Author Topic: Rail Quiver and Feet  (Read 775 times)

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Offline JohnnyEgo

  • Posts: 18
Rail Quiver and Feet
« on: December 18, 2020, 11:41 PM »

I've been here 13 years and I think my average post rate over that time has been .002%, so I am much more of a lurker than an active participant.  But I do occasionally do something I feel is both Festool related and reasonably additive to the discourse, and this is that post for 2020.

I knocked together a quick rail holder about a decade ago, when I doubled my rail collection to two rails.  Nothing fancy, but it mounted to the wall easily on a french cleat, and was equally easy to pull off the wall and stand up wherever I was working.  And it served that purpose for 10 solid years before the slide-hammer action of dropping rails in place blew out the bottom.





Over the years, I've accumulated a few more rails and some accessories for my TS-55, like the TSO squares and parallel guides.  They usually ended up cluttering whatever corner of the shop I left them in, or put so well back in their original packaging that it seemed too tedious to pull them out.  So I figured there might be some opportunity for improvement in rail quiver 2.0. 


The previous version was just a through-pass of a 3/4" router bit, but for this one, I used a dado blade to notch a bunch of baltic birch scrap to accommodate the wider parts of the rail, which let me space the slots a lot closer.


I knew I wanted it to be deep enough to accommodate the TSO squares hanging off the side.  At first, I was just going to stick another rail notch in there, but I realized I could probably get the parallel guides in the same space with a little bit of additional effort.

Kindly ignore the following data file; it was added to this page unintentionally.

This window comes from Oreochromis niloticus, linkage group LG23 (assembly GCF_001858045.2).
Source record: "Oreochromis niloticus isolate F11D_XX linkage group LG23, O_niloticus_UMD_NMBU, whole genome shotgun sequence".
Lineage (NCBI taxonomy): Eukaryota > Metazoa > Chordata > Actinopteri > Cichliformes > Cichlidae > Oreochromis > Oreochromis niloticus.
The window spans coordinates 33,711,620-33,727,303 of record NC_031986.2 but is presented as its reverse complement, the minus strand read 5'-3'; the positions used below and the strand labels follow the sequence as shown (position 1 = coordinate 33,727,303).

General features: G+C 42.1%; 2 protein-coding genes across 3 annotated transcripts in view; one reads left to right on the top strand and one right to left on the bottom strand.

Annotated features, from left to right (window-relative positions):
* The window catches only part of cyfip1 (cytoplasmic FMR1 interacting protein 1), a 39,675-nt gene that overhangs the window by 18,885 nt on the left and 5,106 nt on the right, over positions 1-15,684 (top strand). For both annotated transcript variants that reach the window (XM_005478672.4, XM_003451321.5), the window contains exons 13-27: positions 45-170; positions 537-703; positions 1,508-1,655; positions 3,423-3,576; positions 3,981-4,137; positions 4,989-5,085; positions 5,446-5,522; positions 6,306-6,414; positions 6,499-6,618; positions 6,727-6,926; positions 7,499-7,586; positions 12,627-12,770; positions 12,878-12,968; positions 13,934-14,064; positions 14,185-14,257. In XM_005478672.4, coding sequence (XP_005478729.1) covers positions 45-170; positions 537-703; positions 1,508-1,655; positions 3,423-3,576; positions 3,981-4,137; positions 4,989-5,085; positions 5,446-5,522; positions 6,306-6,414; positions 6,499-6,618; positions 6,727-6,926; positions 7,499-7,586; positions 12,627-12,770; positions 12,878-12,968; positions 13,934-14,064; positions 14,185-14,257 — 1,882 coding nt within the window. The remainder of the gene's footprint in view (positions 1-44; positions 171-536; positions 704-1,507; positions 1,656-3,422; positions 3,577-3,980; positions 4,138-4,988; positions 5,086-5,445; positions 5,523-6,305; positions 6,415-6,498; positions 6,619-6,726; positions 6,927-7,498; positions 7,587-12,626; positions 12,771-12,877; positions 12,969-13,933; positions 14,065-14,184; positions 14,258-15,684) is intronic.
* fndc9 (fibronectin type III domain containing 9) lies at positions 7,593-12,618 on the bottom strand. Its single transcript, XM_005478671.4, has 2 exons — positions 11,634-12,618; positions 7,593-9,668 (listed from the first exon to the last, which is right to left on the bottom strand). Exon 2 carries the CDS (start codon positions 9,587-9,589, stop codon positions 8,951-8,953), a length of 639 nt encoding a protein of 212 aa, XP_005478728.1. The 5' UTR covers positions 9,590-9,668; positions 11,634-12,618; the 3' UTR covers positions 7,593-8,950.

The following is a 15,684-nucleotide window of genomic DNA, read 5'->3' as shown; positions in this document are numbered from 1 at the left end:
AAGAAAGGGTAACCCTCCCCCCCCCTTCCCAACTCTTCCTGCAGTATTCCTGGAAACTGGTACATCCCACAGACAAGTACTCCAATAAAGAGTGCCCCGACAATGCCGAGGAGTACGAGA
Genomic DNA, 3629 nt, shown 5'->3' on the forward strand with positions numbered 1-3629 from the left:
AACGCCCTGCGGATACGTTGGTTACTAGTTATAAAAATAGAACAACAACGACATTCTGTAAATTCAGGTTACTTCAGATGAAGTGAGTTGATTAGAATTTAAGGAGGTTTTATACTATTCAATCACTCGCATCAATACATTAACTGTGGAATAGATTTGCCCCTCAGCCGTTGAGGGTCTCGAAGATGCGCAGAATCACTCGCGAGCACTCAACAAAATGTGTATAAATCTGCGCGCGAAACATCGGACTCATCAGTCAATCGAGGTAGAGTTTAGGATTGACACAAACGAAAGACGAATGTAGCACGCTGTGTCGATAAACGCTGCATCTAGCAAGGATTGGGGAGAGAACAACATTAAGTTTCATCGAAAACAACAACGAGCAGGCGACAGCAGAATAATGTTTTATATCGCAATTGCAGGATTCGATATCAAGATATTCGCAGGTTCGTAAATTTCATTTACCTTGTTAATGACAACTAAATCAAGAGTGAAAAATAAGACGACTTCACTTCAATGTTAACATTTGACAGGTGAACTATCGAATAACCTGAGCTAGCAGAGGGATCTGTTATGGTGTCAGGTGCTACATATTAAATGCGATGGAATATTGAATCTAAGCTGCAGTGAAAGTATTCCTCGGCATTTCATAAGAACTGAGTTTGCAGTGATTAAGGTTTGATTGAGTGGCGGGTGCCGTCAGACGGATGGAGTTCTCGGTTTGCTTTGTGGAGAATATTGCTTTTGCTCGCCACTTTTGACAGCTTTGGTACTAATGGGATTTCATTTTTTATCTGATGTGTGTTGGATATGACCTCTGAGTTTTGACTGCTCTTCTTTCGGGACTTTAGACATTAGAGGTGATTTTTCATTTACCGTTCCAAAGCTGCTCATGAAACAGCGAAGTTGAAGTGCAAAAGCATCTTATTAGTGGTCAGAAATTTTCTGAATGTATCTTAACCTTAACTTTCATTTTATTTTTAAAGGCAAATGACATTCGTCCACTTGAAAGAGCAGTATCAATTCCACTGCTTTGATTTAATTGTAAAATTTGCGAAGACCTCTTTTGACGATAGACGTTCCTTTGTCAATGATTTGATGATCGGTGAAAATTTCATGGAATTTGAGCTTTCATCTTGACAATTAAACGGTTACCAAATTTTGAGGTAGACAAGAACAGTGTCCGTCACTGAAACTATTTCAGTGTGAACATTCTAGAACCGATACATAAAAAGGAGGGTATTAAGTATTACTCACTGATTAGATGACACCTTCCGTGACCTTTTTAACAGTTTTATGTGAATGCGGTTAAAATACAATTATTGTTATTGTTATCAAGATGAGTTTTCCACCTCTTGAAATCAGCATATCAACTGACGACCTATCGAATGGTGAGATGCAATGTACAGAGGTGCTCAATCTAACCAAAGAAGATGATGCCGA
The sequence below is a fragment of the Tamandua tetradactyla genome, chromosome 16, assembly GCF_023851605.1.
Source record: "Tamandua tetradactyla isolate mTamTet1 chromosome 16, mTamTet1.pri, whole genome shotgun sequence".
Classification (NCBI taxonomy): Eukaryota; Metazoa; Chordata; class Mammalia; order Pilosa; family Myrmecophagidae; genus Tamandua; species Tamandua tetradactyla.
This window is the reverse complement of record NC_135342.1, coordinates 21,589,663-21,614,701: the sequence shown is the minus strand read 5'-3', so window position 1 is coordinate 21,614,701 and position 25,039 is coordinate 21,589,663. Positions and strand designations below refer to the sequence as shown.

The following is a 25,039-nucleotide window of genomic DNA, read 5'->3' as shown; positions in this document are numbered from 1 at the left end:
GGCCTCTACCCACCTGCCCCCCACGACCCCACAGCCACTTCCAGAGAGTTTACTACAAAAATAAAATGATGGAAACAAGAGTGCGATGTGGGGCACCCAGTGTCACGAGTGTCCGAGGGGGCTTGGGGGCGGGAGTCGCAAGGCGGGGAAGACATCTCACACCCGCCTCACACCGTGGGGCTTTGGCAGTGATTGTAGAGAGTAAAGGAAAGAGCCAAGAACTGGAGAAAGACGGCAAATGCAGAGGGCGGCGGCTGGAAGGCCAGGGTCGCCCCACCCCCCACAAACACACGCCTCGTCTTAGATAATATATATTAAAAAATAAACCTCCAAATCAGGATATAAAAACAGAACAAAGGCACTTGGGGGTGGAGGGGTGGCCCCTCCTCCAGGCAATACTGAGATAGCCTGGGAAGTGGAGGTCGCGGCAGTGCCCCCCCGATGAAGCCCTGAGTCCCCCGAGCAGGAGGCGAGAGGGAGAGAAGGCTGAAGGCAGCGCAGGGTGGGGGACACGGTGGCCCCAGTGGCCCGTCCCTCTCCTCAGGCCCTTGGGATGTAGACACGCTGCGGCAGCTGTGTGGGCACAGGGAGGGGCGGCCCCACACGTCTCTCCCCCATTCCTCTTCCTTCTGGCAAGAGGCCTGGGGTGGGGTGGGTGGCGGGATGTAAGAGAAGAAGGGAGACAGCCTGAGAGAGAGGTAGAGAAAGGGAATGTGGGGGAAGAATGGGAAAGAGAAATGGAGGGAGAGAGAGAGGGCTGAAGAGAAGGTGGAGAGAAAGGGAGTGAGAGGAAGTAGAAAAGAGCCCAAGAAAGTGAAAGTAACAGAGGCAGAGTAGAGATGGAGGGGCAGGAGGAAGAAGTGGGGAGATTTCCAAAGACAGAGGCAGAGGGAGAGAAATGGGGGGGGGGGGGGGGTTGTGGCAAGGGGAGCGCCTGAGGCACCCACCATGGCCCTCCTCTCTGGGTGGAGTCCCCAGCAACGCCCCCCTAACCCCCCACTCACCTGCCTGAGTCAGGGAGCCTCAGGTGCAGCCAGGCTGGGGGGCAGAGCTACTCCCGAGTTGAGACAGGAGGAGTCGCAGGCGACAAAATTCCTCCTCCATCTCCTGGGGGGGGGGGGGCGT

Stands stable even with the long rail in place.  I have ridiculously tall ceilings in my garage, so I can mount it at the same space as the old one, and the 8' will clear the ceiling, but not by enough to pull it out of the quiver.  Which is fine, because the 8' has lived on the top of whatever's on the top shelf of my lumber rack for years without any real issues.  The rest of them sit at a convenient height for me on the wall and are easy to remove when needed.

While I was playing with the baltic birch scrap I had around the shop, I also built some UG rail feet.  The bench my Kapex sits on when not mounted to the stand is not quite long enough to support the UG wings at the bracket, and it also has a small but noticeable dip on one side that makes an impact over the length of the UG wing.  There were several ways to skin this particular cat.  This was version 1:


Version 2 was a little nicer, and includes levelling feet so that I could level out that dip in the bench. 


These get the job done, and have minimal impact and are easy to store when I put the Kapex and wings back on the UG stand.  Their 'free-floating' nature means I don't have to spend a lot of time making sure the Kapex ends up at the exact same spot on the bench when I've moved it.  This was one of those simple projects that solved a specific problem quickly and efficiently, which are often the projects that give me the most joy.